future, 3 words EURASHE is passionate about.

HE is about research.

We believe for example that including initiation to research and

educating the inquisitive mind of students from day One of their learning progress will
promote self-questioning, the realisation that we all depend on each other.
You see, UAS define their training and research endeavours within their regional
ecosystems. They use their autonomy to be creative, involve their stakeholders, to
respond to the varied demands of all operators. This is how institutions become not
only more efficient at training students and fostering innovation but also at allowing
its students to better understand the world around them, And promoting dialogue with
various operators and institutions means understanding different realities, different
men and women.
The projects led by our students and staff may sometimes be small, yet by including
a constellation of diverse stakeholders, large and small, a wide range of stakeholders
involved at state, regional and local levels, they enable learning and develop the social
skills that are essential to our students. Mostly we need to be promoters and agents
of social cohesion.
At EURASHE we have witnessed, and indeed analysed, that frontiers are getting
blurred. World class research can address regional issues; a master programme,
dare I say a Professional Doctoral programme in a UAS can also address
fundamental issues and produce women and men able to become world-class
leaders. How you can reconcile small and large, local and regional: How you blur the
frontiers between education and research, and within research how you integrate the
regional and the fundamental: ultimately, how you develop a holistic approach to
issues, how you equip every student with tools to comprehend and build a better
world, this quest is the future of HE. This is the very reason why I am happy today
of being the guest of the Hungarian Rectors conference, a conference that breaks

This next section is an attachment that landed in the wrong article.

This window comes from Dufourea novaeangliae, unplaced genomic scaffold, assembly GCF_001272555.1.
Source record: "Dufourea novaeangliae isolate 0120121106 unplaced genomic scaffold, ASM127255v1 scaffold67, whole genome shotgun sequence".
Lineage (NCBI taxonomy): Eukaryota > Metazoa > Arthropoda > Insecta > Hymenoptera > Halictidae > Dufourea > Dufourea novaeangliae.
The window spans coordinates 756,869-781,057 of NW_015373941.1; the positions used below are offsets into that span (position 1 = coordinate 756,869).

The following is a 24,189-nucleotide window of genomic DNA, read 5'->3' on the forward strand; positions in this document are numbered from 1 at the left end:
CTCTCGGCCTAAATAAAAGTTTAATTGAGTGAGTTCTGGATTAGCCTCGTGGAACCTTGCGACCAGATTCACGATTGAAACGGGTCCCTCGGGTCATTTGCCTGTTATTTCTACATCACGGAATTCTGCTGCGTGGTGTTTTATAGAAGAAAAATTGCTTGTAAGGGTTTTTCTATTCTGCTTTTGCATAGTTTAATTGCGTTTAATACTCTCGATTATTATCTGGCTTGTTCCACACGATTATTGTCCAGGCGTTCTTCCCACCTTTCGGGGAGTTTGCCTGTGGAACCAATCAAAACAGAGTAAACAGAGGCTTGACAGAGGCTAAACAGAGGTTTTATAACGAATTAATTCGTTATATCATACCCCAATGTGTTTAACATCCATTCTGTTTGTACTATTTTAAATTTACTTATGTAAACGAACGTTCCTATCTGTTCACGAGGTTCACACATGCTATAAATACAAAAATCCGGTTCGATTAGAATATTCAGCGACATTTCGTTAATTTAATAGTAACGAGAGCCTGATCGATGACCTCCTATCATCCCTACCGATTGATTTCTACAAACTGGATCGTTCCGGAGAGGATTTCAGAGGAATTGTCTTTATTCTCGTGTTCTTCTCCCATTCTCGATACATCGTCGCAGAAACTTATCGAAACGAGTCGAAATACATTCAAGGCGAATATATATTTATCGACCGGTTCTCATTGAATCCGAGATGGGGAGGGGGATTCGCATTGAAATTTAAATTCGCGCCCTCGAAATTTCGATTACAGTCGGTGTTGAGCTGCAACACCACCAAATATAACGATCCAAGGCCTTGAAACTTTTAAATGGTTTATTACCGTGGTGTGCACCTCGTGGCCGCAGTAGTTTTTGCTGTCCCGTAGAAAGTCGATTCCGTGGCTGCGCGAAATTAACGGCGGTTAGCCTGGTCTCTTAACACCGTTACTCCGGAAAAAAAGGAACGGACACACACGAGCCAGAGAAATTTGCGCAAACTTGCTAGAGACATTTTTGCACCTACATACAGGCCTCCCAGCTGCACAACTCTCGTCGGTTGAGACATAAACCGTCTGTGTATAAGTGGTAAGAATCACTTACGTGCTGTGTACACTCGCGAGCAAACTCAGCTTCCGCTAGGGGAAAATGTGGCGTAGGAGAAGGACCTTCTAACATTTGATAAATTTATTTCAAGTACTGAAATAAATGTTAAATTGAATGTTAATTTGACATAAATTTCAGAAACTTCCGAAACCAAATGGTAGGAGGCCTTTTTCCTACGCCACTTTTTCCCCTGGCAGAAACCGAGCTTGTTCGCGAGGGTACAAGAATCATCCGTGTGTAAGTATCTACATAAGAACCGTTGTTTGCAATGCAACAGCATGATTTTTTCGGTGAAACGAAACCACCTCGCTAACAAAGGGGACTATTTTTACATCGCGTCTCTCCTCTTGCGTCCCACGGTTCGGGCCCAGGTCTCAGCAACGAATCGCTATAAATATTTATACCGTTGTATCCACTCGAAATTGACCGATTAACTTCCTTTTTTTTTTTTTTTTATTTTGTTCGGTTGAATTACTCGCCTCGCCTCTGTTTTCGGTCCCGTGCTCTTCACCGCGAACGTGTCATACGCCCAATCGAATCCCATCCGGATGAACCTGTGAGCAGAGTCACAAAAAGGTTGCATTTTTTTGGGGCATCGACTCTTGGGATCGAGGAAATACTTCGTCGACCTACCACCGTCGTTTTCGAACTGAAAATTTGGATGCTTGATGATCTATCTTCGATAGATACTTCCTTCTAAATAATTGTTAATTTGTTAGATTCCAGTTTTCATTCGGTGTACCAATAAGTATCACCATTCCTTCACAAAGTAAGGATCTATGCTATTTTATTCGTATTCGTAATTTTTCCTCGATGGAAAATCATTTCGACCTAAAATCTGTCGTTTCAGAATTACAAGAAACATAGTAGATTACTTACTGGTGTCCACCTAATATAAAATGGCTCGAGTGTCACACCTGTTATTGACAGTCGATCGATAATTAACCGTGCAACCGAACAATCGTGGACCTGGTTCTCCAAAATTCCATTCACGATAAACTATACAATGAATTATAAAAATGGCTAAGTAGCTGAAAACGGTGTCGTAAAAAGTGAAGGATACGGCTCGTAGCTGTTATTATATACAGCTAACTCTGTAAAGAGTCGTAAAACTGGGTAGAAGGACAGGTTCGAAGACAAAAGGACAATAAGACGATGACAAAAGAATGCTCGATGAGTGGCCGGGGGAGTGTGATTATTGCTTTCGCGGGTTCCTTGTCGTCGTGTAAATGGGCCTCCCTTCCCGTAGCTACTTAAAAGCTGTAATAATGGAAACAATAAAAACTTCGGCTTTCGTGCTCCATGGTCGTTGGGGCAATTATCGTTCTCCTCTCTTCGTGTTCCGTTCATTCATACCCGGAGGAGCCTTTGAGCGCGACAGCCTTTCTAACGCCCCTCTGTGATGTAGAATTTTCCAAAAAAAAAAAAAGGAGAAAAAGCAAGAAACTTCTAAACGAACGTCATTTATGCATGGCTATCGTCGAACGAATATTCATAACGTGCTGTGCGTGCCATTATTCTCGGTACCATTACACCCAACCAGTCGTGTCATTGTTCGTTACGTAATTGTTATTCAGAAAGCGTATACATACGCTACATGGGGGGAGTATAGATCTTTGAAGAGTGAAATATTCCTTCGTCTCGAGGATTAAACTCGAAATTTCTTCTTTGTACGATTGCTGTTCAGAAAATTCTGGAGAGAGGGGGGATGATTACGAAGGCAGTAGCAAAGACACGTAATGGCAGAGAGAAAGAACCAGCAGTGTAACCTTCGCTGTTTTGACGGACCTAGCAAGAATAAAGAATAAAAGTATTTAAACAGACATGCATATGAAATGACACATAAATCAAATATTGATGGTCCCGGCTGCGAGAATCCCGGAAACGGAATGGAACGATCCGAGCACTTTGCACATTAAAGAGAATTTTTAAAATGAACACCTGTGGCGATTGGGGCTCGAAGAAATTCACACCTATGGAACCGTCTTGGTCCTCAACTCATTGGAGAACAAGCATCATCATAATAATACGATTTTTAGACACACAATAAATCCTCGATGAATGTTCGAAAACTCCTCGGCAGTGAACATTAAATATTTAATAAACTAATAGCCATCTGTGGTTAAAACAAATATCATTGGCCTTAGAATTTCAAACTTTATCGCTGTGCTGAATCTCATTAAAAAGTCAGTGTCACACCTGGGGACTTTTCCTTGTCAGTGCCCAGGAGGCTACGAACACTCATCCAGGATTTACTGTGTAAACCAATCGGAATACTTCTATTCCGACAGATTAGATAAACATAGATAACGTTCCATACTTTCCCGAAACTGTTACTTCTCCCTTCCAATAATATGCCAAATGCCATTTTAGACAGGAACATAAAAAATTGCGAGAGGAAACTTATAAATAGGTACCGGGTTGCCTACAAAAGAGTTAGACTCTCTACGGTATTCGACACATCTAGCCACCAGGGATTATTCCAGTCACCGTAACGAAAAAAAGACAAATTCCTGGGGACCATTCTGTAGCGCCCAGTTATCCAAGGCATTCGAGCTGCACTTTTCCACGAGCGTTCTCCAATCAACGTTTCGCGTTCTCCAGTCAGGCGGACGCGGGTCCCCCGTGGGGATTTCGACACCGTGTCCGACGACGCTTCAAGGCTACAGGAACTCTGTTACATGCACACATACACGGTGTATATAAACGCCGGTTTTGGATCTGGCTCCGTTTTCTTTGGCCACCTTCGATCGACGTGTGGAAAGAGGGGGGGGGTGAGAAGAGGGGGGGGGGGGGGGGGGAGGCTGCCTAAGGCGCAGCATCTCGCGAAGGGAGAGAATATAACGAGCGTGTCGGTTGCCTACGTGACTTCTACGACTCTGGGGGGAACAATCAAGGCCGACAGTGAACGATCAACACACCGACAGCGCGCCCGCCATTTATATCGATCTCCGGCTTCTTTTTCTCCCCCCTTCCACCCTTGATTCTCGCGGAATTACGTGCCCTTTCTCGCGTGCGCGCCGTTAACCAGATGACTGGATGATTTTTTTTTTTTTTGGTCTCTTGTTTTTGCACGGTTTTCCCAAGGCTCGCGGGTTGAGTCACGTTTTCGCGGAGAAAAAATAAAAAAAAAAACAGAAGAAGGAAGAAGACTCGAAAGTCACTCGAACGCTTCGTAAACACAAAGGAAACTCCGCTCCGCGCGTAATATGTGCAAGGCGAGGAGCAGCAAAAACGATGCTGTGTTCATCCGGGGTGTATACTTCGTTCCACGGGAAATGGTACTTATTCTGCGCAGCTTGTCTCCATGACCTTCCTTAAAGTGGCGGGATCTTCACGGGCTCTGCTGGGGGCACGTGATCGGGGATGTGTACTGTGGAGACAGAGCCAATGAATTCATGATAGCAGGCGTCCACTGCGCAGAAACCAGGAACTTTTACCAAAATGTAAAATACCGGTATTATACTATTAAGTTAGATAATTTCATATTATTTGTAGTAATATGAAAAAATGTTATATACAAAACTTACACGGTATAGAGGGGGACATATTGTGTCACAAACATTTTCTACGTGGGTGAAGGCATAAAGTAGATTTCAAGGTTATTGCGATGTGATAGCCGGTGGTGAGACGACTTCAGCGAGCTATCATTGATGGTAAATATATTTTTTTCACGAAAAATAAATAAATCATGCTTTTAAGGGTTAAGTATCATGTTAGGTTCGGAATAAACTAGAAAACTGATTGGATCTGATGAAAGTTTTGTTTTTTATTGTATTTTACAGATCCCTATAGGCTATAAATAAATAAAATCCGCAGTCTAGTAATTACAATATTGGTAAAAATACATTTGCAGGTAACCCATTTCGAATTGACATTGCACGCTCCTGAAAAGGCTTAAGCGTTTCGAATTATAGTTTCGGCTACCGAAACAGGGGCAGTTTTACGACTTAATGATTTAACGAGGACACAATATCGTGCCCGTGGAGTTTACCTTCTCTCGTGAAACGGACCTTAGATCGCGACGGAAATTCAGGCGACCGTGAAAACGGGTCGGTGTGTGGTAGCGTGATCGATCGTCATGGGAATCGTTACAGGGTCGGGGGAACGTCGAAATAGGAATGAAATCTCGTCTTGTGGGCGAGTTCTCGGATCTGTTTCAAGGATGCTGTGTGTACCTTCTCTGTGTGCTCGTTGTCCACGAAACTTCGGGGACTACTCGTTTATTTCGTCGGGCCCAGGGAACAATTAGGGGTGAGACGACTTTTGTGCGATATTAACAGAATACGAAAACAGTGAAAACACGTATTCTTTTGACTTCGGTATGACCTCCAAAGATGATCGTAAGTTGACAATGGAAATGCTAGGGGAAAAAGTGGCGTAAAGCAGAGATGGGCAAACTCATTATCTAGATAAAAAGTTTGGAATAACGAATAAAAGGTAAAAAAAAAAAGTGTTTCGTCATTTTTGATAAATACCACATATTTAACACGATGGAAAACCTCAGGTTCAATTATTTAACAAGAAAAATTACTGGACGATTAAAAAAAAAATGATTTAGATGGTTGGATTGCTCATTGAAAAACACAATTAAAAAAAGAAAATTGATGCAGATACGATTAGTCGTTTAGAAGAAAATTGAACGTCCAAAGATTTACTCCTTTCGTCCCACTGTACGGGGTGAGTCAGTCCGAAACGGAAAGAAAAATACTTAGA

barriers in gathering both academic universities and the applied sciences.

New skills

The key question remains: our jobs are changing in ways no-one can anticipate. Crises
and (r)evolutions happen without teachers, trainers or researchers being able to
prepare our students. Any business owner will tell you he or she doesn’t know what
skills and competences they will need in 3 to 5 years’ time. Yet it takes exactly 3 to 5
years to train a young professional.
Employers have increasingly been demanding transferable skills of our students, the
ability to work in a team, creative thinking and problem solving; they’ve also asked
HEI to provide new skills to retrain their staff. UAS have been reasonably good at
providing these; yet the pace of change is increasing: new jobs demanding new skills
appear every month.
This conference rests on the belief that we can hope to comprehend the framework
for the future of education in our next 10 years at least by reflecting on the following
questions: How can you anticipate what you don’t know? how can you expect the
unexpected? Mostly: how can you steer your life, be it personal or professional, in
times of uncertainty and yet find the relevant answers for you and society?
This conference dares to suggest that Relevance in times of Uncertainty are the bywords
that will guide us in the coming decade. In the coming two days, I am sure you
will find a wealth of ideas, best practices to bring back home to your own institutions
and practices.
Thank you.

Stéphane Lauwick,

President of EURASHE, 16 May 2019